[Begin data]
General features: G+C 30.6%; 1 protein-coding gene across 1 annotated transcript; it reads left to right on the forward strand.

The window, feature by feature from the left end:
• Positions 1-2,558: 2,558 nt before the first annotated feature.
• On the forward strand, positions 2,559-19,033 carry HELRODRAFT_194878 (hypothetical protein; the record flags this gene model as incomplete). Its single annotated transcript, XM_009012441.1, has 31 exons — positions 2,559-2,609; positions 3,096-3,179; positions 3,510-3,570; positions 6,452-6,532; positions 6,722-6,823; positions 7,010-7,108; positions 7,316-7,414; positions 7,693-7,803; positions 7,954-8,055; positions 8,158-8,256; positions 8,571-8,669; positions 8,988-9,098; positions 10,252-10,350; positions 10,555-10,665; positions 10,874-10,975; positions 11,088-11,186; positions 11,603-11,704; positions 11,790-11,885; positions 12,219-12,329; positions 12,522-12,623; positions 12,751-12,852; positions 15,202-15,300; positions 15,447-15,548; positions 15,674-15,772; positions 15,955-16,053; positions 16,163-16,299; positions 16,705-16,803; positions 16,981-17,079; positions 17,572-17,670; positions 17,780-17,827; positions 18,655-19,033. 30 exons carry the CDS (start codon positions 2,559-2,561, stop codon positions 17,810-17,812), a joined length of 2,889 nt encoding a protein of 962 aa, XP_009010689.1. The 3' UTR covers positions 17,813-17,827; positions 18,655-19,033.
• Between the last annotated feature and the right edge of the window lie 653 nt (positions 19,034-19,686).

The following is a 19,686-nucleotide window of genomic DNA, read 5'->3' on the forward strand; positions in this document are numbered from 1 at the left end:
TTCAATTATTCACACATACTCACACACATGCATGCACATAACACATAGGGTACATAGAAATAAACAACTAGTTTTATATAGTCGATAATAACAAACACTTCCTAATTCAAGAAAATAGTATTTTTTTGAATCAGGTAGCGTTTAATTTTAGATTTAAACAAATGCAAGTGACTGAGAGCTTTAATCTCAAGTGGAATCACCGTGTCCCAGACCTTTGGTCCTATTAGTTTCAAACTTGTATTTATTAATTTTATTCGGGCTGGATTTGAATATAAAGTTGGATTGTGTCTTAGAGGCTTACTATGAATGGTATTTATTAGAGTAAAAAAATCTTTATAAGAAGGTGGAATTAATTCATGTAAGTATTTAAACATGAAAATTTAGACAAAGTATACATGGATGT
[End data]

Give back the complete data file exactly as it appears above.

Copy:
General features: G+C 30.6%; 1 protein-coding gene across 1 annotated transcript; it reads left to right on the forward strand.

The window, feature by feature from the left end:
• Positions 1-2,558: 2,558 nt before the first annotated feature.
• On the forward strand, positions 2,559-19,033 carry HELRODRAFT_194878 (hypothetical protein; the record flags this gene model as incomplete). Its single annotated transcript, XM_009012441.1, has 31 exons — positions 2,559-2,609; positions 3,096-3,179; positions 3,510-3,570; positions 6,452-6,532; positions 6,722-6,823; positions 7,010-7,108; positions 7,316-7,414; positions 7,693-7,803; positions 7,954-8,055; positions 8,158-8,256; positions 8,571-8,669; positions 8,988-9,098; positions 10,252-10,350; positions 10,555-10,665; positions 10,874-10,975; positions 11,088-11,186; positions 11,603-11,704; positions 11,790-11,885; positions 12,219-12,329; positions 12,522-12,623; positions 12,751-12,852; positions 15,202-15,300; positions 15,447-15,548; positions 15,674-15,772; positions 15,955-16,053; positions 16,163-16,299; positions 16,705-16,803; positions 16,981-17,079; positions 17,572-17,670; positions 17,780-17,827; positions 18,655-19,033. 30 exons carry the CDS (start codon positions 2,559-2,561, stop codon positions 17,810-17,812), a joined length of 2,889 nt encoding a protein of 962 aa, XP_009010689.1. The 3' UTR covers positions 17,813-17,827; positions 18,655-19,033.
• Between the last annotated feature and the right edge of the window lie 653 nt (positions 19,034-19,686).

The following is a 19,686-nucleotide window of genomic DNA, read 5'->3' on the forward strand; positions in this document are numbered from 1 at the left end:
TTCAATTATTCACACATACTCACACACATGCATGCACATAACACATAGGGTACATAGAAATAAACAACTAGTTTTATATAGTCGATAATAACAAACACTTCCTAATTCAAGAAAATAGTATTTTTTTGAATCAGGTAGCGTTTAATTTTAGATTTAAACAAATGCAAGTGACTGAGAGCTTTAATCTCAAGTGGAATCACCGTGTCCCAGACCTTTGGTCCTATTAGTTTCAAACTTGTATTTATTAATTTTATTCGGGCTGGATTTGAATATAAAGTTGGATTGTGTCTTAGAGGCTTACTATGAATGGTATTTATTAGAGTAAAAAAATCTTTATAAGAAGGTGGAATTAATTCATGTAAGTATTTAAACATGAAAATTTAGACAAAGTATACATGGATGT